Progress in Software Citation in Scholarly Publishing

I’m excited by this paper: “Recognizing the value of software: a software citation guide [version 2; peer review: 2 approved]” and want to provide some context here (also in a thread of tweets).

This is work by the Journals Task Force, which I lead with a lot of help from Shelley Stall. It’s part of the FORCE11 Software Citation Implementation Working Group, which I co-lead with Neil Chue Hong and Martin Fenner.

Back in 2015-16, the FORCE11 Software Citation Working Group (co-led by Arfon Smith, me, and Kyle Niemeyer) developed and published a set of Software Citation Principles.

The goal of the Implementation working group is to implement these principles. We’re doing this through general coordination, and a set of task forces.

The first task force, led by Neil Chue Hong, generated checklists for software developers to make their software citable and for paper authors to cite the software they use.

A second task force, led by Martin Fenner, has been working on the metadata for software related to citation, mostly with CodeMeta and

A third task force, led by Alice Allen, has been working on and publishing a set of best practices for research software registries and repositories.

Ok, back to this task force – Our goal is to define and implement a set of practices around software citations in the publishing ecosystem, such as in papers and books.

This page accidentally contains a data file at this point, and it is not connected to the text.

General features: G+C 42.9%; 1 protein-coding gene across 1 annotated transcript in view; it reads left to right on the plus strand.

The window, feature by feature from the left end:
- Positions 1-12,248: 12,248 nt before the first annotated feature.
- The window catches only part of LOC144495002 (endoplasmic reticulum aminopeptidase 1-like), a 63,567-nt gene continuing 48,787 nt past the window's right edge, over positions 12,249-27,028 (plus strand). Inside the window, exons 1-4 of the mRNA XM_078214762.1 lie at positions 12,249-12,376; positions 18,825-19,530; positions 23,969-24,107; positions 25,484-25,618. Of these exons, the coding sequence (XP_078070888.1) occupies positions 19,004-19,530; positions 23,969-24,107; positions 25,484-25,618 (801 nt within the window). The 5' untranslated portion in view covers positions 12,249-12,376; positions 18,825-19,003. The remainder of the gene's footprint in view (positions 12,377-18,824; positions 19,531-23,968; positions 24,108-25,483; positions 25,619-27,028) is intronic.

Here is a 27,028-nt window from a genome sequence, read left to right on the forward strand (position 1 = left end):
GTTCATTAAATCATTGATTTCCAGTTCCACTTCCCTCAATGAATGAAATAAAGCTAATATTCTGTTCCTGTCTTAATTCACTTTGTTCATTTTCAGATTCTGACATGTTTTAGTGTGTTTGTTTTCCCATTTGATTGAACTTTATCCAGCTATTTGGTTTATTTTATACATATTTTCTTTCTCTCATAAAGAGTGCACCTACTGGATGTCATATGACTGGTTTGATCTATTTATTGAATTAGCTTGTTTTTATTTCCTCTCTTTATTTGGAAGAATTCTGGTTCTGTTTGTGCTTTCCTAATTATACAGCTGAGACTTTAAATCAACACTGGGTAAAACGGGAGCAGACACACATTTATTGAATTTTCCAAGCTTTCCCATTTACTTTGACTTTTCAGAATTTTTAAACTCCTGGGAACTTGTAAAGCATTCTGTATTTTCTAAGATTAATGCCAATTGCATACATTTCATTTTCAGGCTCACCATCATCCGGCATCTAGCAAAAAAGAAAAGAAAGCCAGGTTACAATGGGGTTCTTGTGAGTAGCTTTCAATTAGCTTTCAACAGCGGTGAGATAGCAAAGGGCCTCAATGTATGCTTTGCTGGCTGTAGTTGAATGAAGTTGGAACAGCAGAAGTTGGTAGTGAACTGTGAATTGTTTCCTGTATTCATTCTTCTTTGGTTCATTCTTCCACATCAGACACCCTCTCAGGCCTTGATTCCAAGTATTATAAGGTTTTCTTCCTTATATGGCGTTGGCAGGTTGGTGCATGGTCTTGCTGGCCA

Part 1 of this is to work with journals (and conferences) on software citations in submitted works, and specifically, what guidance and requirements they give their authors, reviewers, and editors.

Part 2 (being led by Shelley Stall) is what happens in the publishing ecosystem after papers are accepted – how are they encoded, published, and indexed, including how are the software citations handled and handed to indexers.

At this point, we expect publishers, journals, and conferences to update their guidance to their authors, reviewers, editors, and staff based on our guidance, customized for their communities with their style and software examples.

And we hope that this will then push the scholarly community to recognize and acknowledge software more generally, and give developers and maintainers more credit for their software work within in the academic system.

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Chief Scientist at NCSA, Research Associate Professor in CS, ECE, and the iSchool at the University of Illinois Urbana-Champaign; works on systems and tools (aka cyberinfrastructure) and policy related to computational and data-enabled research, primarily in science and engineering

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